Felicitations! You’ve been accepted into a study abroad program or have been directly accepted into a French University. That is quite the accomplishment, yet it is just the very beginning of the different obstacles you will cross on your path to France. Very shortly after the excitement of your acceptance news, you will realize that it is time to begin your search for housing which is both exciting and overwhelming. I’ve been there. In fact, I’ve gone through the process 3 times in the last 3 years as a student living in Paris. I’ll share my mistakes and my recommendations based on what I’ve had to personally deal with in hopes of saving you the same headaches that I went through each time I moved to France.
Your initial thought will be to run to Google to search for “Long-stay, student apartments in Paris”. And guess what you will find: all the websites, (Paristay, Paris Attitude, and Lodgis) that are targeted towards the outsiders, an international student or expat looking to live in Paris. You will be immediately directed to agencies that leach onto those who don’t know any better. Again, I was one of the souls that these agencies captured, and consequently, drained my bank account before I even arrived in Paris. However, you have many more options than you might realize.
You should be aware that you are not restricted to finding housing specifically within Paris. There are smaller towns and cities just on the other side of the Peripherique, which is a highway that circles Paris and separates Paris from the rest of the region. On the outside of the Peripherique, housing, and apartments, in general, are much more affordable than inside of the Peripherique. You can typically find a decent size apartment (20m2 to 30m2) within a budget of 350 Euros to 600 Euros. That will definitely not be the case inside of the Peripherique. The average cost of an apartment within Paris is 800 Euros for a small flat around 12m2 to 15m2 if you’re looking to live on your own. A major downside of living outside Paris is that when it’s time to renew your student visa, you will have to go to a Prefecture far from Paris just to renew it. Another downside is that you are also dependent on the RER train lines which certainly can be late up to 30% of the time. So make sure you wake up at least 15 minutes earlier than scheduled.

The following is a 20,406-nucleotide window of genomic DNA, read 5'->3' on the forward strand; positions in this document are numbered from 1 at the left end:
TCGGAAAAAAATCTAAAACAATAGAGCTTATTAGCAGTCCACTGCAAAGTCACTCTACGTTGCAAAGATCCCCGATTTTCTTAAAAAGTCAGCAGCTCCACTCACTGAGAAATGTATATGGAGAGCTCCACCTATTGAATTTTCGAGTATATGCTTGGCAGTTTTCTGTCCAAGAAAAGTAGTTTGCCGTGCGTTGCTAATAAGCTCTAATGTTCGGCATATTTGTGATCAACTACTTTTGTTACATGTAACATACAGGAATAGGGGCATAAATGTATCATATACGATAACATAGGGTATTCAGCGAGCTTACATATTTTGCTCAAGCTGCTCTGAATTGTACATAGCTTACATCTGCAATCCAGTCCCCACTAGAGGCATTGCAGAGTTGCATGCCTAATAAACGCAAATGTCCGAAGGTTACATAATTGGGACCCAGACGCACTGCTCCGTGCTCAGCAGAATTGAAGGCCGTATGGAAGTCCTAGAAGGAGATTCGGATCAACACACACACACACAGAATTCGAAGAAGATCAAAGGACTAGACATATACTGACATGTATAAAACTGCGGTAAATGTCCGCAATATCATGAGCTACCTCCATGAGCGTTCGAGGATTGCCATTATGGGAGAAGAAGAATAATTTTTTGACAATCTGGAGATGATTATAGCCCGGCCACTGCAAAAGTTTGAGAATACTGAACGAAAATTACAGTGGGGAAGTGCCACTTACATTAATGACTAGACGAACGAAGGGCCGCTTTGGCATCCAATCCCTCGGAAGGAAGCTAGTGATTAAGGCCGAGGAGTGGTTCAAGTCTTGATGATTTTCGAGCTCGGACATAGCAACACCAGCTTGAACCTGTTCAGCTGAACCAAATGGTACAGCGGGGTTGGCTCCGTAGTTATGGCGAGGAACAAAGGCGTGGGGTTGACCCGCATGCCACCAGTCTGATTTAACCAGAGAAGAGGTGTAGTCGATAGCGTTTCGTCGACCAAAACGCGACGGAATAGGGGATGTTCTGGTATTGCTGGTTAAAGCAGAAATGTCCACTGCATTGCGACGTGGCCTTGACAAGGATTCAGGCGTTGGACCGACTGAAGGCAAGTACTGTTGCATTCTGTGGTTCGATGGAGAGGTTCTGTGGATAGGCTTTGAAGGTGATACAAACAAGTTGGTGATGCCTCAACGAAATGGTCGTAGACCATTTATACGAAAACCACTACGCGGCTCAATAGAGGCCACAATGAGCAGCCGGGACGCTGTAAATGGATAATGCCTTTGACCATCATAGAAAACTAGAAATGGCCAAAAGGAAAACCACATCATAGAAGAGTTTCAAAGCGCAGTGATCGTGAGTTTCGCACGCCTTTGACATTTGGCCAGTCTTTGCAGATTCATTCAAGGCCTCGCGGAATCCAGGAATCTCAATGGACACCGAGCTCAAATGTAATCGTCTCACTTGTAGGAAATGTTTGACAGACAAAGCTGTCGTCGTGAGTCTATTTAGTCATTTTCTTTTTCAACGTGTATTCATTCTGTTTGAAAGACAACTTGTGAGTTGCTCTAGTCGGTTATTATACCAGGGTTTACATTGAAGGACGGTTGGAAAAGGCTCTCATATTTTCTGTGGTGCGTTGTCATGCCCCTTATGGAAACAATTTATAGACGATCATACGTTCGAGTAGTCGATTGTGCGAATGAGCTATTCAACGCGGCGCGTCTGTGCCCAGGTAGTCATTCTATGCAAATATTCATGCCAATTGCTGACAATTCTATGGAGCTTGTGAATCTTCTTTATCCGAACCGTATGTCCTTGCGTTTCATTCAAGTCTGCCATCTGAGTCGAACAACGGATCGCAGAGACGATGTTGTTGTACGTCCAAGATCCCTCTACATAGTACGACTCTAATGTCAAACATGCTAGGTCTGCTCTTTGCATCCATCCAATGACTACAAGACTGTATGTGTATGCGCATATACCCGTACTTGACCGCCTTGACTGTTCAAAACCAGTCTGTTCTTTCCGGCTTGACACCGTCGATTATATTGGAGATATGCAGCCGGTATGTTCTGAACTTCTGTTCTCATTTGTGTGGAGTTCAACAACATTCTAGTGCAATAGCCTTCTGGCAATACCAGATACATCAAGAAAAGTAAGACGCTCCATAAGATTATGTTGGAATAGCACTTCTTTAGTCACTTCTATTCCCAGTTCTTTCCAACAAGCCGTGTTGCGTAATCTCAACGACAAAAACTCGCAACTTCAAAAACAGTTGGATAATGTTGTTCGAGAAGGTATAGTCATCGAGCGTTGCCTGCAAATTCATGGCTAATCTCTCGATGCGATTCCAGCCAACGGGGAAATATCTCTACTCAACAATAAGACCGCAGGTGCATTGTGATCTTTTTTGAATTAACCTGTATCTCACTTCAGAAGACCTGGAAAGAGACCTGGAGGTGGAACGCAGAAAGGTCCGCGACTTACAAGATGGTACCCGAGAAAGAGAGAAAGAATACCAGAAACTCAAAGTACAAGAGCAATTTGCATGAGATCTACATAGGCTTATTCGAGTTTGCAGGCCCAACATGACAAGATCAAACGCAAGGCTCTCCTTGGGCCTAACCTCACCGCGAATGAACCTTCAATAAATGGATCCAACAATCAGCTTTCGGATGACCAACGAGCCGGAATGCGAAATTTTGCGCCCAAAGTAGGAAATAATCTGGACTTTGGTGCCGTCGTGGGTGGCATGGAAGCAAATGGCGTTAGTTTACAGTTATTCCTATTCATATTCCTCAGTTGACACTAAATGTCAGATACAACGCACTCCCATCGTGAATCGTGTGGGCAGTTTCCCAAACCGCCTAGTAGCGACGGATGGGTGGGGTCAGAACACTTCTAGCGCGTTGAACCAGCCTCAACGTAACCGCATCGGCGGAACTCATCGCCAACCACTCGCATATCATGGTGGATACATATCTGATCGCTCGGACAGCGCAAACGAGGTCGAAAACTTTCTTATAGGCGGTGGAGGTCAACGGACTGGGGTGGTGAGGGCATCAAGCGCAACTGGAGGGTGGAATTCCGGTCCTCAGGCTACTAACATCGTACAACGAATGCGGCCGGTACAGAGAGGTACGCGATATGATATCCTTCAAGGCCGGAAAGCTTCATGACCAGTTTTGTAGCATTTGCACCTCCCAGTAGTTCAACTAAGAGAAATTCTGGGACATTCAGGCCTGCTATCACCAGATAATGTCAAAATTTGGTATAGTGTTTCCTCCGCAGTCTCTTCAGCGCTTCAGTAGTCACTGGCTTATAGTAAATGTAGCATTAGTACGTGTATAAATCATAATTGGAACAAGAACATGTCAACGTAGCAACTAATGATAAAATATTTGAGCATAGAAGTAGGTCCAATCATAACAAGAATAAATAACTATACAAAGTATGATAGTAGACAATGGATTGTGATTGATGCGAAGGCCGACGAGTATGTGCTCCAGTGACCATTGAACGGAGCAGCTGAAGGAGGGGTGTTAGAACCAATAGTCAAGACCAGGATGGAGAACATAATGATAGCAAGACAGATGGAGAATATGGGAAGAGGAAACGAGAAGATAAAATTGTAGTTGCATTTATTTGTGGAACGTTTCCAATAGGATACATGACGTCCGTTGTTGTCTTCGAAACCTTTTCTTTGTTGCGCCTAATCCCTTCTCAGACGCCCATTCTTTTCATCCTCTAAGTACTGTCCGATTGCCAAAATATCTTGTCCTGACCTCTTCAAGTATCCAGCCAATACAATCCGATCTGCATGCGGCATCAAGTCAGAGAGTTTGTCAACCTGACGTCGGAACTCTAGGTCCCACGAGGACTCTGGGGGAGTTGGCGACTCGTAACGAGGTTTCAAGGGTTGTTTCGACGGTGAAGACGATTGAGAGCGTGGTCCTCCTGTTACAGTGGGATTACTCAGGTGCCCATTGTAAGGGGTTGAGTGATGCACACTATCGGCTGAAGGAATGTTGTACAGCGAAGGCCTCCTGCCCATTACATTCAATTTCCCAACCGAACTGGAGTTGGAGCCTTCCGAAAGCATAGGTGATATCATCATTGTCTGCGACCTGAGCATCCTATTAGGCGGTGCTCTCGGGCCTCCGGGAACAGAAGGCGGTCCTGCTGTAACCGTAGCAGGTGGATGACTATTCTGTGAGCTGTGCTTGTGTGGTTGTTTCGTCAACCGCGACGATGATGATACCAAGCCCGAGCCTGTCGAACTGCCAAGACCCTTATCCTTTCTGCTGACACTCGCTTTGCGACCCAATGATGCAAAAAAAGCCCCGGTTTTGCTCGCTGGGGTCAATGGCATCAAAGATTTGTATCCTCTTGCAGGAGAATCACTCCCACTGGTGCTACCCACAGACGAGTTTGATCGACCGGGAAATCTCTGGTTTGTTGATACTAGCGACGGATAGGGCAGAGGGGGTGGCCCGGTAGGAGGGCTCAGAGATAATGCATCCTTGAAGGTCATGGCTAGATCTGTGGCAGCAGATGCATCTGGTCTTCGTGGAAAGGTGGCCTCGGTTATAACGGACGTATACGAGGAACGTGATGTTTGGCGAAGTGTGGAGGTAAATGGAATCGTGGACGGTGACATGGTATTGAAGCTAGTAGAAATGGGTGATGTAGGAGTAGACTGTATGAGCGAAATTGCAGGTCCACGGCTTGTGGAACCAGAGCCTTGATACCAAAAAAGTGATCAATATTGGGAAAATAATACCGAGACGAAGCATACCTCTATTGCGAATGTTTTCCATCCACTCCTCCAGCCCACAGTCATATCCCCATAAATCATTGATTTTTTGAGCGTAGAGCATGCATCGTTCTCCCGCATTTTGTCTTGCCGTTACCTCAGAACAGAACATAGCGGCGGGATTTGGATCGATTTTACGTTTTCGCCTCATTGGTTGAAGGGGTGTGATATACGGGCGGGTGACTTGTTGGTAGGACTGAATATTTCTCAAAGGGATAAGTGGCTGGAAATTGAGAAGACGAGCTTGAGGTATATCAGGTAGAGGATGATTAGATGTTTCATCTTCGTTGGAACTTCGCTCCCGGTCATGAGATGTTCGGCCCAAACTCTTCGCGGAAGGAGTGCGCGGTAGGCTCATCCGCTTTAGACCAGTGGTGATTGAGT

Just to give you an idea of what you’re up against when finding a place to live in the Greater Paris Area. There are over 12 million inhabitants which include those who live within the Peripherique and those who live outside of it. Of those 12 million, nearly 26% are internationals. To put that into perspective, when you decide to find housing in Paris, you’re competing with over 3 million other students, expats, and immigrants for housing.
My first recommendation is to look at Cité internationale universitaire de Paris. I am currently living at the Fondation des Etats-Unis which houses approximately 300 international students, but there are other foundations for different countries: 40 foundations house students, professors, artists and researchers from around the world. Each house has its own rules. For instance, the American Foundation requires that you are at least studying for a Master’s degree to live there, but nationality is not a restriction. In fact, the American Foundation has students from India, Morocco, China, and Spain. Just because a house is specific to a country does not mean it won’t accept you.
This option is for those who are on a budget. Crous (http://www.crous-paris.fr/) provides housing throughout Paris rather than having a single, large campus for housing. They are similar to the aforementioned CIUP is that they provide students not only with housing resources but resources to help students find jobs, on-site cafeterias on certain campuses, and contacts in case you ever have any housing or city questions. It’s important to know that some of these buildings might be located in rougher neighborhoods, but on the upside, they are usually gated communities giving you a security blanket as I’ve experienced first-hand.
Contact your host university to see if they have a housing platform. You may find that they lead you to Fac-habitat (www.fac-habitat.com/fr) or Aljt (www.aljt.com/en). Both provide very affordable student housing including electricity, utilities, and internet for prices as low as 350 euros. However, it is important to know that some of these “affordable” apartments are located in less safe areas like the 18th, 19th, and 20th districts. Competition for these is great because of the relatively low prices. So unless you start your application process 6 months in advance, the likelihood of finding an apartment there is extremely low.